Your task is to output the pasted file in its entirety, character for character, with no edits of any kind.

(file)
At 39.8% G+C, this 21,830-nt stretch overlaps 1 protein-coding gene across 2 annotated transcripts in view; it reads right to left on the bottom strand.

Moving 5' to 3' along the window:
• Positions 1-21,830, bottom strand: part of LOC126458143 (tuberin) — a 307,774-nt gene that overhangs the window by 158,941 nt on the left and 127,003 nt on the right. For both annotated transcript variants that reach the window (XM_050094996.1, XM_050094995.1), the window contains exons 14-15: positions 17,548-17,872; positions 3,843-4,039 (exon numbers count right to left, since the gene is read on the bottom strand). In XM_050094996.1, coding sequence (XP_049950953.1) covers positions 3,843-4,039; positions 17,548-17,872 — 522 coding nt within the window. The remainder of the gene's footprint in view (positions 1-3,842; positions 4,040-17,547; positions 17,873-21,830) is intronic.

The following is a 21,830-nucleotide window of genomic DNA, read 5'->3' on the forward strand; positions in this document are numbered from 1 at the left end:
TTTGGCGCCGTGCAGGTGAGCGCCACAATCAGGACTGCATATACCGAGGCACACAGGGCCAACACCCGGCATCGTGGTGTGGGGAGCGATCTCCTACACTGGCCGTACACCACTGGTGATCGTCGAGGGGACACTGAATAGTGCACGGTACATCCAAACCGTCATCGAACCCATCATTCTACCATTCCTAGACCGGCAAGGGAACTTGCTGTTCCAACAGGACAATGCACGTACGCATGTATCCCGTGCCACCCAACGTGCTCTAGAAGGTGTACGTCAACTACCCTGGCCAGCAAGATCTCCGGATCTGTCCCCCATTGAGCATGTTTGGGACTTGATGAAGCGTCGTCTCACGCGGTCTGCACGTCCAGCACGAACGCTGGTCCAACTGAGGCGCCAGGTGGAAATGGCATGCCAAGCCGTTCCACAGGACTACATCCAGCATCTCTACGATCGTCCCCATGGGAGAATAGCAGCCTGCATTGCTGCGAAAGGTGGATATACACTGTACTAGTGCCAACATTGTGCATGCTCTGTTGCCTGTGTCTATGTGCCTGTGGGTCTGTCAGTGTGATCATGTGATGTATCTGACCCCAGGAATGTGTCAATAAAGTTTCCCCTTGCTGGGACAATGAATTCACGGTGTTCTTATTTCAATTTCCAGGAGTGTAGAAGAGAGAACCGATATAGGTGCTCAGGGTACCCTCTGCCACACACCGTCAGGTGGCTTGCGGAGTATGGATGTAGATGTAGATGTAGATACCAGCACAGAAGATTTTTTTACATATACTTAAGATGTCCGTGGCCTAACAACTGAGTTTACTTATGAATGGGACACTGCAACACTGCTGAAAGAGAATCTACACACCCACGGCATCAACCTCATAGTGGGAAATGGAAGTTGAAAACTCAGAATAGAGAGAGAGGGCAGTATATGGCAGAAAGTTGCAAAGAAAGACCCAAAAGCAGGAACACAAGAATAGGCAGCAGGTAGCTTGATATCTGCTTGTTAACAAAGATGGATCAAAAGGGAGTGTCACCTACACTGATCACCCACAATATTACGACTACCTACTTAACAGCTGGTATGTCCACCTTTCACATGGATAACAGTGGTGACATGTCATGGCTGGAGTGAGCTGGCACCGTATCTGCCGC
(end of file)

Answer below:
At 39.8% G+C, this 21,830-nt stretch overlaps 1 protein-coding gene across 2 annotated transcripts in view; it reads right to left on the bottom strand.

Moving 5' to 3' along the window:
• Positions 1-21,830, bottom strand: part of LOC126458143 (tuberin) — a 307,774-nt gene that overhangs the window by 158,941 nt on the left and 127,003 nt on the right. For both annotated transcript variants that reach the window (XM_050094996.1, XM_050094995.1), the window contains exons 14-15: positions 17,548-17,872; positions 3,843-4,039 (exon numbers count right to left, since the gene is read on the bottom strand). In XM_050094996.1, coding sequence (XP_049950953.1) covers positions 3,843-4,039; positions 17,548-17,872 — 522 coding nt within the window. The remainder of the gene's footprint in view (positions 1-3,842; positions 4,040-17,547; positions 17,873-21,830) is intronic.

The following is a 21,830-nucleotide window of genomic DNA, read 5'->3' on the forward strand; positions in this document are numbered from 1 at the left end:
TTTGGCGCCGTGCAGGTGAGCGCCACAATCAGGACTGCATATACCGAGGCACACAGGGCCAACACCCGGCATCGTGGTGTGGGGAGCGATCTCCTACACTGGCCGTACACCACTGGTGATCGTCGAGGGGACACTGAATAGTGCACGGTACATCCAAACCGTCATCGAACCCATCATTCTACCATTCCTAGACCGGCAAGGGAACTTGCTGTTCCAACAGGACAATGCACGTACGCATGTATCCCGTGCCACCCAACGTGCTCTAGAAGGTGTACGTCAACTACCCTGGCCAGCAAGATCTCCGGATCTGTCCCCCATTGAGCATGTTTGGGACTTGATGAAGCGTCGTCTCACGCGGTCTGCACGTCCAGCACGAACGCTGGTCCAACTGAGGCGCCAGGTGGAAATGGCATGCCAAGCCGTTCCACAGGACTACATCCAGCATCTCTACGATCGTCCCCATGGGAGAATAGCAGCCTGCATTGCTGCGAAAGGTGGATATACACTGTACTAGTGCCAACATTGTGCATGCTCTGTTGCCTGTGTCTATGTGCCTGTGGGTCTGTCAGTGTGATCATGTGATGTATCTGACCCCAGGAATGTGTCAATAAAGTTTCCCCTTGCTGGGACAATGAATTCACGGTGTTCTTATTTCAATTTCCAGGAGTGTAGAAGAGAGAACCGATATAGGTGCTCAGGGTACCCTCTGCCACACACCGTCAGGTGGCTTGCGGAGTATGGATGTAGATGTAGATGTAGATACCAGCACAGAAGATTTTTTTACATATACTTAAGATGTCCGTGGCCTAACAACTGAGTTTACTTATGAATGGGACACTGCAACACTGCTGAAAGAGAATCTACACACCCACGGCATCAACCTCATAGTGGGAAATGGAAGTTGAAAACTCAGAATAGAGAGAGAGGGCAGTATATGGCAGAAAGTTGCAAAGAAAGACCCAAAAGCAGGAACACAAGAATAGGCAGCAGGTAGCTTGATATCTGCTTGTTAACAAAGATGGATCAAAAGGGAGTGTCACCTACACTGATCACCCACAATATTACGACTACCTACTTAACAGCTGGTATGTCCACCTTTCACATGGATAACAGTGGTGACATGTCATGGCTGGAGTGAGCTGGCACCGTATCTGCCGC